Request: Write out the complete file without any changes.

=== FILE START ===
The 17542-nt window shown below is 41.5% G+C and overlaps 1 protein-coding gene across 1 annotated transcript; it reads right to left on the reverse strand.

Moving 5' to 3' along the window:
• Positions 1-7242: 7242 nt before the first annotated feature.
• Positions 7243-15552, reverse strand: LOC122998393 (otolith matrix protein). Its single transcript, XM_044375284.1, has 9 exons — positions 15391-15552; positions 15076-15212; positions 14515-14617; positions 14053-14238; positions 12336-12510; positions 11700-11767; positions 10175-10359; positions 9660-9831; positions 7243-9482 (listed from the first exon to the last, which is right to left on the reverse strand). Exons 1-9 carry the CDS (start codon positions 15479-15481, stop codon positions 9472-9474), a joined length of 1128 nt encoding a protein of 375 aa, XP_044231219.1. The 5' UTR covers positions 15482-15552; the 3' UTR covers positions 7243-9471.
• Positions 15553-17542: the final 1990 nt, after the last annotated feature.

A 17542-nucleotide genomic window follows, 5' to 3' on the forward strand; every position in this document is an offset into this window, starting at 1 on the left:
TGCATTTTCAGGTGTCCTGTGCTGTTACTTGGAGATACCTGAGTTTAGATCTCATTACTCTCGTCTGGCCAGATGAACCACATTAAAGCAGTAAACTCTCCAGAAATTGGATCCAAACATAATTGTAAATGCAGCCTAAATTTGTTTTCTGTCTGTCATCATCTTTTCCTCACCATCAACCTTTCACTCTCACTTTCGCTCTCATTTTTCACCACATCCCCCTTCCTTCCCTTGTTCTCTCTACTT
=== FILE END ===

The 17542-nt window shown below is 41.5% G+C and overlaps 1 protein-coding gene across 1 annotated transcript; it reads right to left on the reverse strand.

Moving 5' to 3' along the window:
• Positions 1-7242: 7242 nt before the first annotated feature.
• Positions 7243-15552, reverse strand: LOC122998393 (otolith matrix protein). Its single transcript, XM_044375284.1, has 9 exons — positions 15391-15552; positions 15076-15212; positions 14515-14617; positions 14053-14238; positions 12336-12510; positions 11700-11767; positions 10175-10359; positions 9660-9831; positions 7243-9482 (listed from the first exon to the last, which is right to left on the reverse strand). Exons 1-9 carry the CDS (start codon positions 15479-15481, stop codon positions 9472-9474), a joined length of 1128 nt encoding a protein of 375 aa, XP_044231219.1. The 5' UTR covers positions 15482-15552; the 3' UTR covers positions 7243-9471.
• Positions 15553-17542: the final 1990 nt, after the last annotated feature.

A 17542-nucleotide genomic window follows, 5' to 3' on the forward strand; every position in this document is an offset into this window, starting at 1 on the left:
TGCATTTTCAGGTGTCCTGTGCTGTTACTTGGAGATACCTGAGTTTAGATCTCATTACTCTCGTCTGGCCAGATGAACCACATTAAAGCAGTAAACTCTCCAGAAATTGGATCCAAACATAATTGTAAATGCAGCCTAAATTTGTTTTCTGTCTGTCATCATCTTTTCCTCACCATCAACCTTTCACTCTCACTTTCGCTCTCATTTTTCACCACATCCCCCTTCCTTCCCTTGTTCTCTCTACTT